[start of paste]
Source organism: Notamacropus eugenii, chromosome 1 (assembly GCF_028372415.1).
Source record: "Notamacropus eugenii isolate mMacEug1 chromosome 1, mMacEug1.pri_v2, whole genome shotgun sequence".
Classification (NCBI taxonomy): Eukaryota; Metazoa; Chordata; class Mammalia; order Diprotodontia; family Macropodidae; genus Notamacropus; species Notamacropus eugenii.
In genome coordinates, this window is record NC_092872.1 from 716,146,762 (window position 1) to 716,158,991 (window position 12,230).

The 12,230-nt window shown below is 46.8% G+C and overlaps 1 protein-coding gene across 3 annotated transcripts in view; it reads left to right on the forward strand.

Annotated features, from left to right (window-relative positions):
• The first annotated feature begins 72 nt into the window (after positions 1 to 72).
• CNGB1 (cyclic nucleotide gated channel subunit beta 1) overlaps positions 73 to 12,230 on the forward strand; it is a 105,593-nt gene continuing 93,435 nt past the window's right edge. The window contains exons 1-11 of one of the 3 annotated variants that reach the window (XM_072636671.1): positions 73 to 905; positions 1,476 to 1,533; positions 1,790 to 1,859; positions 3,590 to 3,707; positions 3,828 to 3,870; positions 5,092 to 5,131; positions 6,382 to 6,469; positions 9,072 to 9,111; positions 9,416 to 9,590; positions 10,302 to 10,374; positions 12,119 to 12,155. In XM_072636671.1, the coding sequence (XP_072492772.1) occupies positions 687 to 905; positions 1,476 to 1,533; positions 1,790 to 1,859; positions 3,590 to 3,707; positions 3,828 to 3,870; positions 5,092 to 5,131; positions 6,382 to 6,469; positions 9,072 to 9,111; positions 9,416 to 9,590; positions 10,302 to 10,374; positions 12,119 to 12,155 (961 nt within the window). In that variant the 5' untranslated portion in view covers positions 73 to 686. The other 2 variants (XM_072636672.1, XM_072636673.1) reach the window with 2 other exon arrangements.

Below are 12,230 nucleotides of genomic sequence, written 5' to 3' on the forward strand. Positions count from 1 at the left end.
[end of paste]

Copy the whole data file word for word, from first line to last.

Source organism: Notamacropus eugenii, chromosome 1 (assembly GCF_028372415.1).
Source record: "Notamacropus eugenii isolate mMacEug1 chromosome 1, mMacEug1.pri_v2, whole genome shotgun sequence".
Classification (NCBI taxonomy): Eukaryota; Metazoa; Chordata; class Mammalia; order Diprotodontia; family Macropodidae; genus Notamacropus; species Notamacropus eugenii.
In genome coordinates, this window is record NC_092872.1 from 716,146,762 (window position 1) to 716,158,991 (window position 12,230).

The 12,230-nt window shown below is 46.8% G+C and overlaps 1 protein-coding gene across 3 annotated transcripts in view; it reads left to right on the forward strand.

Annotated features, from left to right (window-relative positions):
• The first annotated feature begins 72 nt into the window (after positions 1 to 72).
• CNGB1 (cyclic nucleotide gated channel subunit beta 1) overlaps positions 73 to 12,230 on the forward strand; it is a 105,593-nt gene continuing 93,435 nt past the window's right edge. The window contains exons 1-11 of one of the 3 annotated variants that reach the window (XM_072636671.1): positions 73 to 905; positions 1,476 to 1,533; positions 1,790 to 1,859; positions 3,590 to 3,707; positions 3,828 to 3,870; positions 5,092 to 5,131; positions 6,382 to 6,469; positions 9,072 to 9,111; positions 9,416 to 9,590; positions 10,302 to 10,374; positions 12,119 to 12,155. In XM_072636671.1, the coding sequence (XP_072492772.1) occupies positions 687 to 905; positions 1,476 to 1,533; positions 1,790 to 1,859; positions 3,590 to 3,707; positions 3,828 to 3,870; positions 5,092 to 5,131; positions 6,382 to 6,469; positions 9,072 to 9,111; positions 9,416 to 9,590; positions 10,302 to 10,374; positions 12,119 to 12,155 (961 nt within the window). In that variant the 5' untranslated portion in view covers positions 73 to 686. The other 2 variants (XM_072636672.1, XM_072636673.1) reach the window with 2 other exon arrangements.

Below are 12,230 nucleotides of genomic sequence, written 5' to 3' on the forward strand. Positions count from 1 at the left end.